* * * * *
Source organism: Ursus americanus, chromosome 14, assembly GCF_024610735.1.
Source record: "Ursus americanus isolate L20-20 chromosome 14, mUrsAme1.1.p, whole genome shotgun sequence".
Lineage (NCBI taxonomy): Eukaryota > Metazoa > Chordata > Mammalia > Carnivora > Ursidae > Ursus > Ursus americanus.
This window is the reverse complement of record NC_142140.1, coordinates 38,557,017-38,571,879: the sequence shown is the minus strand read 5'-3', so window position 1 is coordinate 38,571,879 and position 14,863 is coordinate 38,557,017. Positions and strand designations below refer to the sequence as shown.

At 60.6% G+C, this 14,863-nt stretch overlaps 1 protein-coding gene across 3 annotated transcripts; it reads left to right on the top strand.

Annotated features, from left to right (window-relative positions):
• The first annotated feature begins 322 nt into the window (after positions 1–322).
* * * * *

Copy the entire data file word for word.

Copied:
Source organism: Ursus americanus, chromosome 14, assembly GCF_024610735.1.
Source record: "Ursus americanus isolate L20-20 chromosome 14, mUrsAme1.1.p, whole genome shotgun sequence".
Lineage (NCBI taxonomy): Eukaryota > Metazoa > Chordata > Mammalia > Carnivora > Ursidae > Ursus > Ursus americanus.
This window is the reverse complement of record NC_142140.1, coordinates 38,557,017-38,571,879: the sequence shown is the minus strand read 5'-3', so window position 1 is coordinate 38,571,879 and position 14,863 is coordinate 38,557,017. Positions and strand designations below refer to the sequence as shown.

At 60.6% G+C, this 14,863-nt stretch overlaps 1 protein-coding gene across 3 annotated transcripts; it reads left to right on the top strand.

Annotated features, from left to right (window-relative positions):
• The first annotated feature begins 322 nt into the window (after positions 1–322).